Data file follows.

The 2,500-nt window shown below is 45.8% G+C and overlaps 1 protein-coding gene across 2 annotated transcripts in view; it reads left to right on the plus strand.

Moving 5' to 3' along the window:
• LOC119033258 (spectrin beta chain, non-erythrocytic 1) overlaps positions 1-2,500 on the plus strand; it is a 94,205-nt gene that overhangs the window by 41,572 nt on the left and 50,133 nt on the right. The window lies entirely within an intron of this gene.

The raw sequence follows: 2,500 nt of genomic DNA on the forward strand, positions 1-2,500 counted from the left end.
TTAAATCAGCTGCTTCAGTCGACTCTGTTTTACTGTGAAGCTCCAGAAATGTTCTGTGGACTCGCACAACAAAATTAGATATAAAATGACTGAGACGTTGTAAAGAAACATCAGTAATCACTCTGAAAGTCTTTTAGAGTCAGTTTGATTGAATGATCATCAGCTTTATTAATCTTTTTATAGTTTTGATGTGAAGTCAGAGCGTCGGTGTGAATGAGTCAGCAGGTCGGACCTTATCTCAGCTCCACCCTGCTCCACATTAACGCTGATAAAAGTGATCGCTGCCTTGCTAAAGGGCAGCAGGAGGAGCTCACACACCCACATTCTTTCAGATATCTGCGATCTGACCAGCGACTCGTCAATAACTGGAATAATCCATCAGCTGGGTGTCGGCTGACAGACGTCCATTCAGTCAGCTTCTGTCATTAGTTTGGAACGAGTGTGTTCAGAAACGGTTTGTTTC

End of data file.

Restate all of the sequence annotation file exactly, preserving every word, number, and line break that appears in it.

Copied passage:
The 2,500-nt window shown below is 45.8% G+C and overlaps 1 protein-coding gene across 2 annotated transcripts in view; it reads left to right on the plus strand.

Moving 5' to 3' along the window:
• LOC119033258 (spectrin beta chain, non-erythrocytic 1) overlaps positions 1-2,500 on the plus strand; it is a 94,205-nt gene that overhangs the window by 41,572 nt on the left and 50,133 nt on the right. The window lies entirely within an intron of this gene.

The raw sequence follows: 2,500 nt of genomic DNA on the forward strand, positions 1-2,500 counted from the left end.
TTAAATCAGCTGCTTCAGTCGACTCTGTTTTACTGTGAAGCTCCAGAAATGTTCTGTGGACTCGCACAACAAAATTAGATATAAAATGACTGAGACGTTGTAAAGAAACATCAGTAATCACTCTGAAAGTCTTTTAGAGTCAGTTTGATTGAATGATCATCAGCTTTATTAATCTTTTTATAGTTTTGATGTGAAGTCAGAGCGTCGGTGTGAATGAGTCAGCAGGTCGGACCTTATCTCAGCTCCACCCTGCTCCACATTAACGCTGATAAAAGTGATCGCTGCCTTGCTAAAGGGCAGCAGGAGGAGCTCACACACCCACATTCTTTCAGATATCTGCGATCTGACCAGCGACTCGTCAATAACTGGAATAATCCATCAGCTGGGTGTCGGCTGACAGACGTCCATTCAGTCAGCTTCTGTCATTAGTTTGGAACGAGTGTGTTCAGAAACGGTTTGTTTC